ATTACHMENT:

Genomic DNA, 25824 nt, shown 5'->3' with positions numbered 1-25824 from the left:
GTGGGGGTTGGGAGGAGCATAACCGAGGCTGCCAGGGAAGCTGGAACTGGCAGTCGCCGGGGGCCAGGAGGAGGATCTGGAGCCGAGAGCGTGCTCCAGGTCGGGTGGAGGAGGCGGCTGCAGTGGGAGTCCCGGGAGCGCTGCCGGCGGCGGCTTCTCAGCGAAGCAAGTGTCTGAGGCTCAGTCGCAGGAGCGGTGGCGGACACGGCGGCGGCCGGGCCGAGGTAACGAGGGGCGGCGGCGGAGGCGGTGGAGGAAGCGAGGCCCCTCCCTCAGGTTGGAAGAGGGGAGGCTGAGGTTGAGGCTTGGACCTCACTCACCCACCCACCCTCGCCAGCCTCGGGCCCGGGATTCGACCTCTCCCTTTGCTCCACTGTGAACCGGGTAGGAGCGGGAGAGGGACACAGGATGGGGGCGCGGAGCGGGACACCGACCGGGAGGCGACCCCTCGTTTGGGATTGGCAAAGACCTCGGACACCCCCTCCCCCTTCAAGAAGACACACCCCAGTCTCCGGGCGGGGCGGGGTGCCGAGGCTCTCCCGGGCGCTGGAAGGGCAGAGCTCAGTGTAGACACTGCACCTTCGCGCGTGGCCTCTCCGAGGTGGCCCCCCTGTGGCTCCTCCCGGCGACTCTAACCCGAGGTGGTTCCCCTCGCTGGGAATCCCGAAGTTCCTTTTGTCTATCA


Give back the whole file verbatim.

Genomic DNA, 25824 nt, shown 5'->3' with positions numbered 1-25824 from the left:
GTGGGGGTTGGGAGGAGCATAACCGAGGCTGCCAGGGAAGCTGGAACTGGCAGTCGCCGGGGGCCAGGAGGAGGATCTGGAGCCGAGAGCGTGCTCCAGGTCGGGTGGAGGAGGCGGCTGCAGTGGGAGTCCCGGGAGCGCTGCCGGCGGCGGCTTCTCAGCGAAGCAAGTGTCTGAGGCTCAGTCGCAGGAGCGGTGGCGGACACGGCGGCGGCCGGGCCGAGGTAACGAGGGGCGGCGGCGGAGGCGGTGGAGGAAGCGAGGCCCCTCCCTCAGGTTGGAAGAGGGGAGGCTGAGGTTGAGGCTTGGACCTCACTCACCCACCCACCCTCGCCAGCCTCGGGCCCGGGATTCGACCTCTCCCTTTGCTCCACTGTGAACCGGGTAGGAGCGGGAGAGGGACACAGGATGGGGGCGCGGAGCGGGACACCGACCGGGAGGCGACCCCTCGTTTGGGATTGGCAAAGACCTCGGACACCCCCTCCCCCTTCAAGAAGACACACCCCAGTCTCCGGGCGGGGCGGGGTGCCGAGGCTCTCCCGGGCGCTGGAAGGGCAGAGCTCAGTGTAGACACTGCACCTTCGCGCGTGGCCTCTCCGAGGTGGCCCCCCTGTGGCTCCTCCCGGCGACTCTAACCCGAGGTGGTTCCCCTCGCTGGGAATCCCGAAGTTCCTTTTGTCTATCA